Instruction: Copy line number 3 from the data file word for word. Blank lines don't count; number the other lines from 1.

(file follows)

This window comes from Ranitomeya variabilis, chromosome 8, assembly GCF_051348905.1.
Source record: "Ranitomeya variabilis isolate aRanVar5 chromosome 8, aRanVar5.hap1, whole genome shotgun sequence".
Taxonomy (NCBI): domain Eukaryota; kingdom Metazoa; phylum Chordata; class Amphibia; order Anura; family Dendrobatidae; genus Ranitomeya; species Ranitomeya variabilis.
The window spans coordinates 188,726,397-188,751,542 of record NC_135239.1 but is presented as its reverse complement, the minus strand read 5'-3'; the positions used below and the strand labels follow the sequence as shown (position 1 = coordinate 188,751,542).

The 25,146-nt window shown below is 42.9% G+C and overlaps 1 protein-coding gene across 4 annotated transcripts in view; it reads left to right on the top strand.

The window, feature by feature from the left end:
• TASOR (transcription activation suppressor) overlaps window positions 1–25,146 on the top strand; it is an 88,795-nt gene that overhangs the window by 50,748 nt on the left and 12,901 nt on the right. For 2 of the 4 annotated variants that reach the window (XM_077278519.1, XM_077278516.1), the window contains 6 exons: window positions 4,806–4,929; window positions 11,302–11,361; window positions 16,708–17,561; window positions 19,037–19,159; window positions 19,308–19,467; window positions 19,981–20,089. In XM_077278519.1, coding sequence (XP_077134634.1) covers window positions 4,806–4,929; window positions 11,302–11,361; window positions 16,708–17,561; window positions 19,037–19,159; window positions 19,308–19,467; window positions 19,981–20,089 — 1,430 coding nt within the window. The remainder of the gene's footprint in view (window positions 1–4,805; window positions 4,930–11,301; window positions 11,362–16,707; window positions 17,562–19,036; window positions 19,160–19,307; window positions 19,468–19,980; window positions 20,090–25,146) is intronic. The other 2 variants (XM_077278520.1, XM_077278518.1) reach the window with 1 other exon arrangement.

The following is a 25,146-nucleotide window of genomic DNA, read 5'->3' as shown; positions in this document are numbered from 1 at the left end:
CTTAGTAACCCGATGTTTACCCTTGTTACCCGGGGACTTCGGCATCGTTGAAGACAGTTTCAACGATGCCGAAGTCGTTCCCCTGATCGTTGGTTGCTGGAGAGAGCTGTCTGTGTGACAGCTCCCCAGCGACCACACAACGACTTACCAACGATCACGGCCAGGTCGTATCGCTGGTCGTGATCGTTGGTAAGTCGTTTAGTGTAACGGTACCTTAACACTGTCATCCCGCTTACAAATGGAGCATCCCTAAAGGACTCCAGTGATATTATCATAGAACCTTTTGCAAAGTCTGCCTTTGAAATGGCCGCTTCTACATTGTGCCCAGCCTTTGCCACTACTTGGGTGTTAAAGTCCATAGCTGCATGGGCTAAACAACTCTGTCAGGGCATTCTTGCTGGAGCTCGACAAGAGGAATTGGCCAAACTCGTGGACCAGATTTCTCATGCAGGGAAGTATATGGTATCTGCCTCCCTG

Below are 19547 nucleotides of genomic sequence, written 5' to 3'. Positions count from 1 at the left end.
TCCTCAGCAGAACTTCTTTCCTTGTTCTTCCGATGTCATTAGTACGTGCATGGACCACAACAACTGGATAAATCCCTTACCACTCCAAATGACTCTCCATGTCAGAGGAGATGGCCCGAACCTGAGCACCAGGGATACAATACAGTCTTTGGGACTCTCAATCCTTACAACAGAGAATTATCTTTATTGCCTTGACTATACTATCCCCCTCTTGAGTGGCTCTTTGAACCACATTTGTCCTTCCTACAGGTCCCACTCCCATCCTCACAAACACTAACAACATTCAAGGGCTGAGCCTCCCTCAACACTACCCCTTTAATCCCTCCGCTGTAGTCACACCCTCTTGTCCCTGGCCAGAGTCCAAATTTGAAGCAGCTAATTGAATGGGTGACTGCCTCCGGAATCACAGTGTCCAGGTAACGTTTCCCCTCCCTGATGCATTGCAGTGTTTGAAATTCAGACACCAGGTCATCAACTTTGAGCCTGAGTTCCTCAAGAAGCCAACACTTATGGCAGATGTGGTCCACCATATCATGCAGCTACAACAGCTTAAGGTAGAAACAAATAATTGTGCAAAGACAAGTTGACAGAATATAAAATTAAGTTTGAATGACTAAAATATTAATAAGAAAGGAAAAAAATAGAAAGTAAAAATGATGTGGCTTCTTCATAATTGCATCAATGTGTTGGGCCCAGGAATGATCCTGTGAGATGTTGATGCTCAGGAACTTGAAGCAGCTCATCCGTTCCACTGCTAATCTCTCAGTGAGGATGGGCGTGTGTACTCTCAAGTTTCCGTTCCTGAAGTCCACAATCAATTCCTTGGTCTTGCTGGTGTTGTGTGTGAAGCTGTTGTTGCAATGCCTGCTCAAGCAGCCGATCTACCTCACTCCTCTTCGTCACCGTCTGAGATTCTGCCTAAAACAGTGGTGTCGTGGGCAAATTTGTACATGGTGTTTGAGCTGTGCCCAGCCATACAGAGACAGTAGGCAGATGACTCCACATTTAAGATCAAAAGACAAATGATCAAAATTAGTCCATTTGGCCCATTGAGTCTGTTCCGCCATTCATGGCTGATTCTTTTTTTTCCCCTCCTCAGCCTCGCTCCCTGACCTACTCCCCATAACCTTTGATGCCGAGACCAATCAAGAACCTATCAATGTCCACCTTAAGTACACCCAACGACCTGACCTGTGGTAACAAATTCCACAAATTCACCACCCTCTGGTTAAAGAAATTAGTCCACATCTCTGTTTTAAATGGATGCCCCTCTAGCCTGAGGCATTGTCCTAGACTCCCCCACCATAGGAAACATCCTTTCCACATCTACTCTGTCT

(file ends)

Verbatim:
Taxonomy (NCBI): domain Eukaryota; kingdom Metazoa; phylum Chordata; class Amphibia; order Anura; family Dendrobatidae; genus Ranitomeya; species Ranitomeya variabilis.